Since 1992, with the Treaty of Maastricht, EU mobile citizens can vote in local elections. In France, there are, according to the French statistic centre¹, 1,851,000. All of them should be able to vote, nevertheless, among them, according to the French newspaper Ouest France², only 318 788 are enrolled in an electoral list.
There are plenty of reasons why EU mobile citizens do not register to vote. One is that they may want to vote back home in their country of origin, to which they may feel more attached or just more informed. Another, which according to me could be a very important factor, is that they do not have enough information as no-one is really trying to make them aware of their rights.
In France, if you want to vote you have to register in a complementary list, which means that you are not in the same electoral list than your national neighbours. If you change your address, you have to register again. The administrative burden is not too important but it still is hard to find the information in every language and many people may give up trying, as it takes precious time away from them.
Last Sunday, France held the first round of its municipal elections despite the global pandemic (Covid-19). The turnout of the election was really low. Only 44,64% of the population participated while in 2014 turnout reached 63,55%. This is easily explainable because the government was sending mixed signals, telling everyone to stay at home to counter Coronavirus and to go vote at the same time.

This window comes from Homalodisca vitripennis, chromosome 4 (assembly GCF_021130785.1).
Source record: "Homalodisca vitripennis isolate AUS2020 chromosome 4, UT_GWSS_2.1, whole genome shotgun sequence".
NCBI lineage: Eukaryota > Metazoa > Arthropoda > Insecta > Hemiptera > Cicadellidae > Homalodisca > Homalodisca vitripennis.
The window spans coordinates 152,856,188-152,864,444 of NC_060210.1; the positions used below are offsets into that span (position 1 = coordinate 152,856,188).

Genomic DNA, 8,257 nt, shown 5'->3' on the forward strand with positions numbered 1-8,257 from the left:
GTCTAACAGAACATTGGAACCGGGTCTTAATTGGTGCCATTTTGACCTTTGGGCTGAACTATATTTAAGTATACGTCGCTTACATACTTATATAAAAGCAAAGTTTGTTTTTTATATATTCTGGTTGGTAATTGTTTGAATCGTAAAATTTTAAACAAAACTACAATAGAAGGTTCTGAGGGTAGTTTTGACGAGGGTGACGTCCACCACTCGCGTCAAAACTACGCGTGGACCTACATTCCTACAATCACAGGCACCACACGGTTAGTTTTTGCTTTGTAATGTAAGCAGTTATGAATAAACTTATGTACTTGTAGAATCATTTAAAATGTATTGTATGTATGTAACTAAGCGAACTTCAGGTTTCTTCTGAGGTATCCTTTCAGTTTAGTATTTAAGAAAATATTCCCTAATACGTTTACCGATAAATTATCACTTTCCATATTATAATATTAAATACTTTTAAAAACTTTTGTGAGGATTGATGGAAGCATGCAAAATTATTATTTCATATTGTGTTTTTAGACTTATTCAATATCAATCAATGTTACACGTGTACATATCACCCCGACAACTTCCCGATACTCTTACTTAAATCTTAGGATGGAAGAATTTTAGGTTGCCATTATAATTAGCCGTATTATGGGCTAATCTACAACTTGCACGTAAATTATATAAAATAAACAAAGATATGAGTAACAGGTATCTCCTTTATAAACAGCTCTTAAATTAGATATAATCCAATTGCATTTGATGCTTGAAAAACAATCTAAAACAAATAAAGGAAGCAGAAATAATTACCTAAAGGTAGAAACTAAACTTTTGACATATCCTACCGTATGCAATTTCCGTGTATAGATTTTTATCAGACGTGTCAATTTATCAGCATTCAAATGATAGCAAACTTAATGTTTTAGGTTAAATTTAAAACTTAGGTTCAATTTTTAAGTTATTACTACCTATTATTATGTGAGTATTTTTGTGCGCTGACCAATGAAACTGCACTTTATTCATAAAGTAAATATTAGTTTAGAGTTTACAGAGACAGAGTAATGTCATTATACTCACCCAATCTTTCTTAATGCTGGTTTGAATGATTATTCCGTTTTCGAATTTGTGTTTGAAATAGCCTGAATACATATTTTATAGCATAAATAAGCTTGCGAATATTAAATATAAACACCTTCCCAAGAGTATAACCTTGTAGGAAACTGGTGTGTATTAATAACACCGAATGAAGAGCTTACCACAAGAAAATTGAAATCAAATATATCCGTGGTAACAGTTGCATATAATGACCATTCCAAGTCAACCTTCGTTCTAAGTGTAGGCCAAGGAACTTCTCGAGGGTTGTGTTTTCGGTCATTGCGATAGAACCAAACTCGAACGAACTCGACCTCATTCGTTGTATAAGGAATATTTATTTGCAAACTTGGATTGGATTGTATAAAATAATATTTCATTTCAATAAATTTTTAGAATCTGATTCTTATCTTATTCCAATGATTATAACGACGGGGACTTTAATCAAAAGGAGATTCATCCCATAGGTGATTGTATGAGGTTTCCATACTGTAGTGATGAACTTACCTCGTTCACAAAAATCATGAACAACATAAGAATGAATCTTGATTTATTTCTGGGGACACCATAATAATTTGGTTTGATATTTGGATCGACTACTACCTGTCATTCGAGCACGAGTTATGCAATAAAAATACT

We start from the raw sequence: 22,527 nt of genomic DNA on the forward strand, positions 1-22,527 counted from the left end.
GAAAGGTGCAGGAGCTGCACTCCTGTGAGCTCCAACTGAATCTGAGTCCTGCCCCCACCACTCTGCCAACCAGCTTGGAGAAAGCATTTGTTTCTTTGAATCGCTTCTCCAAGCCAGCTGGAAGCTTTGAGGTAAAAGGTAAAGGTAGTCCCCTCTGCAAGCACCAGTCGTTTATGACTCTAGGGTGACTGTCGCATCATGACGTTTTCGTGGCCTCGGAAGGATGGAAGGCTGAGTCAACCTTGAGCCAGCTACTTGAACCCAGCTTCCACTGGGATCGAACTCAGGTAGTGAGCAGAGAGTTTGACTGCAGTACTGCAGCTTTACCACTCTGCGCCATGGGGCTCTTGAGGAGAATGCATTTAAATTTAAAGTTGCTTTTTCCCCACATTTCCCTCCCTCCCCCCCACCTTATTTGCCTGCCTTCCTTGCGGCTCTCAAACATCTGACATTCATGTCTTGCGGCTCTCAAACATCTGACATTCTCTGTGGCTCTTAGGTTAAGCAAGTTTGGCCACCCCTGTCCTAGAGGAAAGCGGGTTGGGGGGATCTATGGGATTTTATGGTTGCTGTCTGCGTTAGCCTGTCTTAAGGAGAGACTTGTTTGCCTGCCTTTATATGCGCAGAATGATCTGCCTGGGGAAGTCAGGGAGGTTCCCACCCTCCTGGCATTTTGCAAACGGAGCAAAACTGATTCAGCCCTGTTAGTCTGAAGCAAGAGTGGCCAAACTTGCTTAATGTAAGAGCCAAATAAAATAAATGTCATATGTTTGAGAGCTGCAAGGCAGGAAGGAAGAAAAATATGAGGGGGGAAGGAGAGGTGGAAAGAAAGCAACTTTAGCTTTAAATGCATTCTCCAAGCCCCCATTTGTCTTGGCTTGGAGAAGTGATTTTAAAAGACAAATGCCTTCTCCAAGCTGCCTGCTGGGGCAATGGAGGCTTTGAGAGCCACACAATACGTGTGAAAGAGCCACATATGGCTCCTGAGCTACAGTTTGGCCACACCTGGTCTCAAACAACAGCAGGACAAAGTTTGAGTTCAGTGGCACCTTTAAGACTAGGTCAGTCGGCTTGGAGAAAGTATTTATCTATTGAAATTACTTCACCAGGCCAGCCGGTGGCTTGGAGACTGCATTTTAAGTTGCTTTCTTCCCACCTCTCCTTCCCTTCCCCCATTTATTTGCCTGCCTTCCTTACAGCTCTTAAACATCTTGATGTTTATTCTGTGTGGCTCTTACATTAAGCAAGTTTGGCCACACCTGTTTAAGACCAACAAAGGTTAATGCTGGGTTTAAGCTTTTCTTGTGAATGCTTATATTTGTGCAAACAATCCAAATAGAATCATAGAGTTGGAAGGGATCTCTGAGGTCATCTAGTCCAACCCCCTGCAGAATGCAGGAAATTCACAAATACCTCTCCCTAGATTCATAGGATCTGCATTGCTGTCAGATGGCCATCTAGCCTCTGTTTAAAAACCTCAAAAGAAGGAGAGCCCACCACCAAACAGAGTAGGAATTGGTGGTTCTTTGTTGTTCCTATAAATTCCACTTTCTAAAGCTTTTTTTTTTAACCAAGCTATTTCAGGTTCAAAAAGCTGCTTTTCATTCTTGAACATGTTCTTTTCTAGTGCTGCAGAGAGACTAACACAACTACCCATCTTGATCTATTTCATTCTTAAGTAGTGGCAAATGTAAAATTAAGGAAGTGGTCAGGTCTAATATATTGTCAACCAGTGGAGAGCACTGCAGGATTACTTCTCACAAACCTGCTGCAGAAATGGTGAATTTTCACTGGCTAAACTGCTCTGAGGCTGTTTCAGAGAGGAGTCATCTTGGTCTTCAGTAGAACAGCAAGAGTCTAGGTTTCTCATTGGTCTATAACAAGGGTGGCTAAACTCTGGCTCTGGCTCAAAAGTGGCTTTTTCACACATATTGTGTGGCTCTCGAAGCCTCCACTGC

After talking with people that I personally know, a lot of them did not vote because they were scared — and were right to be scared — of the spreading of the virus. However, this can raise a democratic question: are these elections really valid?
First of all, most of the EU mobile citizens, who are resident and should have the right and the possibility to vote did not do so: this is a big issue in a so-called 1 person 1 vote democracy. Secondly, even if for the big cities there will be a second round, approximately 30 000 municipal lists were already elected this Sunday, despite the fact that not even half of the population voted. As for the big cities, the second round will also begin with results that may not picture well the people’s opinion, since a lot of them could just not decide to go to vote (because it represented a health-risk for them and/or for their family).
All of this not counting other factors such as the disenfranchisement of British citizens in these elections. Indeed, the French supreme administrative court: the “Conseil d’Etat” (Council of the State), confirmed, in its decision N°438696 the 21st of February 2020 ³, that the circular of the Minister of Interior taken the 23rd of January 2020 — deciding that the British resident would not be able to vote or stand as a candidate anymore — was valid. A considerable part of the French residents was, this way, disenfranchised. While the rights should always be improved and never removed, thousands of British citizens were deprived of this fundamental democratic right after years of being able to participate in the political life of their place of residence.
This also raises the question of all the non-European citizens residing in France, that, just like the British people now, are not able to vote or stand even after years of residency AND taxation.
While Covid-19 is a, let us hope, temporary problem, the non-representation of EU mobile citizens and other non-citizens residents in these elections are going to continue if their rights are not strengthened. Therefore, these elections are to be taken in hindsight as a false picture of the opinion of the French residents.